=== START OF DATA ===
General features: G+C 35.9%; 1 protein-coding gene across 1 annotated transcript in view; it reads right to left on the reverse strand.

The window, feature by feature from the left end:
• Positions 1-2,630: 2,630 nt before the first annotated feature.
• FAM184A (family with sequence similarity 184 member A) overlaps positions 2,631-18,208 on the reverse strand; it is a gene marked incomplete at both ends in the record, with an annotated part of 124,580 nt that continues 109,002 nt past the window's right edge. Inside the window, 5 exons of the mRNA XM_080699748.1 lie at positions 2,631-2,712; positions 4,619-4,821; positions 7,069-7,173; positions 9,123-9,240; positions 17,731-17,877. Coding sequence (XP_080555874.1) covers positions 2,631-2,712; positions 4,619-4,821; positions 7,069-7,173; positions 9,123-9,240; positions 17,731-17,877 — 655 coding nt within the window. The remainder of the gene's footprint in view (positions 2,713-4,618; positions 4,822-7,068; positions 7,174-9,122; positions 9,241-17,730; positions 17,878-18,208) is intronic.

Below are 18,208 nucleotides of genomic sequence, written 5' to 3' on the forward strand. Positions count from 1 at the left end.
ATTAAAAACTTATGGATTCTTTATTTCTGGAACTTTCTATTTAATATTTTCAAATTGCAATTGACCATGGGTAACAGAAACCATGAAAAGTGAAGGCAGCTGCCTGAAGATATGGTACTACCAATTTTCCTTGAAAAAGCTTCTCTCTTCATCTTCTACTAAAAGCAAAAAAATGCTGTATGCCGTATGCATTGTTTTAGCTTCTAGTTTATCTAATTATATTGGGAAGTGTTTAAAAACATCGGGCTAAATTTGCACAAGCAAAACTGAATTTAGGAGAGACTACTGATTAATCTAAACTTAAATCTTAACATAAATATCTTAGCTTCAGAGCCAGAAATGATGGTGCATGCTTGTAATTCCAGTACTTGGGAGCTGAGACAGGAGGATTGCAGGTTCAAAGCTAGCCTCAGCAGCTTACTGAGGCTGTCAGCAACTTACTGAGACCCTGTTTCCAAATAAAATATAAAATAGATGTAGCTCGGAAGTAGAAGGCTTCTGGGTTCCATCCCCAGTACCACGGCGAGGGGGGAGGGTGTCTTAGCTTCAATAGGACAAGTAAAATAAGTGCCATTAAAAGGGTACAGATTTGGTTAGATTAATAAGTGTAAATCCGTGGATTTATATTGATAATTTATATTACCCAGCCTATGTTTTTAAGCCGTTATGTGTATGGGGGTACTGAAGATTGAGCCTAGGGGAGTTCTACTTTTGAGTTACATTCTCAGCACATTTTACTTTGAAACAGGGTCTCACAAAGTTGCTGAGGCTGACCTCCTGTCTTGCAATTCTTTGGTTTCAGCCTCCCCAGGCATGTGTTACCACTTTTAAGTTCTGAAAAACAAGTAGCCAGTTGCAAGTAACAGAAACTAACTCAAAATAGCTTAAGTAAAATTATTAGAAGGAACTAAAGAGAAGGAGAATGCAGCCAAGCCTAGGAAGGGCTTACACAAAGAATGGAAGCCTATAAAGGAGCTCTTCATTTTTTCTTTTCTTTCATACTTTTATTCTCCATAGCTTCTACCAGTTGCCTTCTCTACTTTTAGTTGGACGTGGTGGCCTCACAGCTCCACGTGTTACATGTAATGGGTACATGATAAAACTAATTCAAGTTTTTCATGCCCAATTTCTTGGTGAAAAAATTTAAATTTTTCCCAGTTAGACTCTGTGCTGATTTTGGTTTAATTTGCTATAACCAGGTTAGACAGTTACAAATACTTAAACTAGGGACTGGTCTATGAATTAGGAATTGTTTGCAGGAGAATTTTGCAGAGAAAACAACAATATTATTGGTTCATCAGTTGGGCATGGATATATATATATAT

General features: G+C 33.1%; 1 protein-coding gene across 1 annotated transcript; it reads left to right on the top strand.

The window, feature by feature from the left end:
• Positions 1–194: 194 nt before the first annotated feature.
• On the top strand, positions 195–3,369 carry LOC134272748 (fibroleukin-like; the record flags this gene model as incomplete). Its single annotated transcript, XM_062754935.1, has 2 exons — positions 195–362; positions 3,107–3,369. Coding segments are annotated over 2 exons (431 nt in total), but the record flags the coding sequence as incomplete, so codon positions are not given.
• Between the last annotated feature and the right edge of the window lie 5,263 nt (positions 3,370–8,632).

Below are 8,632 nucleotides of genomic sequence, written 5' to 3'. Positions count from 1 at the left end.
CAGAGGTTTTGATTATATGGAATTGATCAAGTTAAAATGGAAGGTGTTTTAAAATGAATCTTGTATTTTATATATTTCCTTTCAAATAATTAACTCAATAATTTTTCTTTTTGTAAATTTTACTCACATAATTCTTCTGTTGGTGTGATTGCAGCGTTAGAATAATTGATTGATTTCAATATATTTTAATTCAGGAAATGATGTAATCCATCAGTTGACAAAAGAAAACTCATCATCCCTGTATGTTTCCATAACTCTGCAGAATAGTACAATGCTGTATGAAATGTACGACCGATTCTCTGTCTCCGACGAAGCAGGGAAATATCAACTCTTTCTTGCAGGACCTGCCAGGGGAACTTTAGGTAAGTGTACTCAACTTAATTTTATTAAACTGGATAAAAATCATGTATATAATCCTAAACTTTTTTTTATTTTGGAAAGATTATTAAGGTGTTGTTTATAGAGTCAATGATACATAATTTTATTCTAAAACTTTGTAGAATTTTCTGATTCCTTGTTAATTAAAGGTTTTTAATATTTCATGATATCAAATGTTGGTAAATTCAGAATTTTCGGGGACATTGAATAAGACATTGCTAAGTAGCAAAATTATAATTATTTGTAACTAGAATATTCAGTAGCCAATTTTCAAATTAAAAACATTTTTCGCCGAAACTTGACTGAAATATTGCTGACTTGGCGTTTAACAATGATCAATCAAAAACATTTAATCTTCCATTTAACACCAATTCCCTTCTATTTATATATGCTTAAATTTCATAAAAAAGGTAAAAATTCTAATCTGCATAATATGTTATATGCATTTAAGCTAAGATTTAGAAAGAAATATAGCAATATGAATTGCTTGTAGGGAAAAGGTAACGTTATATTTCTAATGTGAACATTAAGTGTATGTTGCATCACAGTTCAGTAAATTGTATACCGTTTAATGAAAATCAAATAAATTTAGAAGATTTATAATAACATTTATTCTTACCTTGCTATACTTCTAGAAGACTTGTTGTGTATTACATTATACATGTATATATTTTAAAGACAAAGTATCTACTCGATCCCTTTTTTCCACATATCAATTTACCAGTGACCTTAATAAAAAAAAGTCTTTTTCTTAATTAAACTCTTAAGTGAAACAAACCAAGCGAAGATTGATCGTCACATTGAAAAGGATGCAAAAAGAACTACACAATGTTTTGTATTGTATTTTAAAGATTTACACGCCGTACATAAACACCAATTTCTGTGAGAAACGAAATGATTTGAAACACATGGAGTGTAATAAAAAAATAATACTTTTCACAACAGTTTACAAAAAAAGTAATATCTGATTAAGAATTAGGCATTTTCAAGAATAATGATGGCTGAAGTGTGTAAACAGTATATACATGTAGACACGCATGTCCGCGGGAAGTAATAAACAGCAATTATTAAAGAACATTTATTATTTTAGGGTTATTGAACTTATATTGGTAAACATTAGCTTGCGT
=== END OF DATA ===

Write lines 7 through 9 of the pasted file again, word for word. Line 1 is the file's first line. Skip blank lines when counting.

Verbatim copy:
General features: G+C 33.1%; 1 protein-coding gene across 1 annotated transcript; it reads left to right on the top strand.

The window, feature by feature from the left end:
• Positions 1–194: 194 nt before the first annotated feature.